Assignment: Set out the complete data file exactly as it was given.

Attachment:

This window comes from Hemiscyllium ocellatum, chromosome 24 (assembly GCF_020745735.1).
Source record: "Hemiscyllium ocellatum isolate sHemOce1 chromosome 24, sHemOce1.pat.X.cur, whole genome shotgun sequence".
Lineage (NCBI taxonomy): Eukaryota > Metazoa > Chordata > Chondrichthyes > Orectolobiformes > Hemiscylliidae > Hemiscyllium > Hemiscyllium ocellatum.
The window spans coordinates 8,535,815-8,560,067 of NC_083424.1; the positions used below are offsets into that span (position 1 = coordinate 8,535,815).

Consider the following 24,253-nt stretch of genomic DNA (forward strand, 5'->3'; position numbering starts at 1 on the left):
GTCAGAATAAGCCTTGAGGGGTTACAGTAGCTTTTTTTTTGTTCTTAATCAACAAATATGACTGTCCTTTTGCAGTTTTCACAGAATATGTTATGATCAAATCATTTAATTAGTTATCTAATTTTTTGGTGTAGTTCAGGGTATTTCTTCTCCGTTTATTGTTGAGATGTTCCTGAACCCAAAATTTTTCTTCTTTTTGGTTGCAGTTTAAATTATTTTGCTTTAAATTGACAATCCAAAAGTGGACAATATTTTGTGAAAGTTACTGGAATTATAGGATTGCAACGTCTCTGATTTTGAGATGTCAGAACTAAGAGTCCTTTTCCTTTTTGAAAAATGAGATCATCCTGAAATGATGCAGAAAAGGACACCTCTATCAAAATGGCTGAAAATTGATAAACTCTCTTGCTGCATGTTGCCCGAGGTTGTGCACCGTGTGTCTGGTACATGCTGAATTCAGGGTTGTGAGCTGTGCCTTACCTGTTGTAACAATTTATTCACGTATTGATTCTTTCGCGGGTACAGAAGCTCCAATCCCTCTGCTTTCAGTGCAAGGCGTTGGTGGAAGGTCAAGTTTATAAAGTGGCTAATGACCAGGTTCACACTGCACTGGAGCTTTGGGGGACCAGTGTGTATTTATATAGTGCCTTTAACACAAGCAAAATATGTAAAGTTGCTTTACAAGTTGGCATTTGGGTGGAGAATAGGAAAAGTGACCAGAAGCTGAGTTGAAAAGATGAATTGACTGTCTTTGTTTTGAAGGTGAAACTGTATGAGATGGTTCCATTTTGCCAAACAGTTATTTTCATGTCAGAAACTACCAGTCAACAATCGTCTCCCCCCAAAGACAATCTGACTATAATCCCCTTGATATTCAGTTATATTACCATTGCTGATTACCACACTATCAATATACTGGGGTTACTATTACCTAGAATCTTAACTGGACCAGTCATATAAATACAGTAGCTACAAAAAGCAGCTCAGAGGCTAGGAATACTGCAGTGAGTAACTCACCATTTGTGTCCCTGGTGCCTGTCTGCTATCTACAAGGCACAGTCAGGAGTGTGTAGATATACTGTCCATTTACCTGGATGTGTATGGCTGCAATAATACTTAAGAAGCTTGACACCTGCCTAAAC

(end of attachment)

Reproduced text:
This window comes from Hemiscyllium ocellatum, chromosome 24 (assembly GCF_020745735.1).
Source record: "Hemiscyllium ocellatum isolate sHemOce1 chromosome 24, sHemOce1.pat.X.cur, whole genome shotgun sequence".
Lineage (NCBI taxonomy): Eukaryota > Metazoa > Chordata > Chondrichthyes > Orectolobiformes > Hemiscylliidae > Hemiscyllium > Hemiscyllium ocellatum.
The window spans coordinates 8,535,815-8,560,067 of NC_083424.1; the positions used below are offsets into that span (position 1 = coordinate 8,535,815).

Consider the following 24,253-nt stretch of genomic DNA (forward strand, 5'->3'; position numbering starts at 1 on the left):
GTCAGAATAAGCCTTGAGGGGTTACAGTAGCTTTTTTTTTGTTCTTAATCAACAAATATGACTGTCCTTTTGCAGTTTTCACAGAATATGTTATGATCAAATCATTTAATTAGTTATCTAATTTTTTGGTGTAGTTCAGGGTATTTCTTCTCCGTTTATTGTTGAGATGTTCCTGAACCCAAAATTTTTCTTCTTTTTGGTTGCAGTTTAAATTATTTTGCTTTAAATTGACAATCCAAAAGTGGACAATATTTTGTGAAAGTTACTGGAATTATAGGATTGCAACGTCTCTGATTTTGAGATGTCAGAACTAAGAGTCCTTTTCCTTTTTGAAAAATGAGATCATCCTGAAATGATGCAGAAAAGGACACCTCTATCAAAATGGCTGAAAATTGATAAACTCTCTTGCTGCATGTTGCCCGAGGTTGTGCACCGTGTGTCTGGTACATGCTGAATTCAGGGTTGTGAGCTGTGCCTTACCTGTTGTAACAATTTATTCACGTATTGATTCTTTCGCGGGTACAGAAGCTCCAATCCCTCTGCTTTCAGTGCAAGGCGTTGGTGGAAGGTCAAGTTTATAAAGTGGCTAATGACCAGGTTCACACTGCACTGGAGCTTTGGGGGACCAGTGTGTATTTATATAGTGCCTTTAACACAAGCAAAATATGTAAAGTTGCTTTACAAGTTGGCATTTGGGTGGAGAATAGGAAAAGTGACCAGAAGCTGAGTTGAAAAGATGAATTGACTGTCTTTGTTTTGAAGGTGAAACTGTATGAGATGGTTCCATTTTGCCAAACAGTTATTTTCATGTCAGAAACTACCAGTCAACAATCGTCTCCCCCCAAAGACAATCTGACTATAATCCCCTTGATATTCAGTTATATTACCATTGCTGATTACCACACTATCAATATACTGGGGTTACTATTACCTAGAATCTTAACTGGACCAGTCATATAAATACAGTAGCTACAAAAAGCAGCTCAGAGGCTAGGAATACTGCAGTGAGTAACTCACCATTTGTGTCCCTGGTGCCTGTCTGCTATCTACAAGGCACAGTCAGGAGTGTGTAGATATACTGTCCATTTACCTGGATGTGTATGGCTGCAATAATACTTAAGAAGCTTGACACCTGCCTAAAC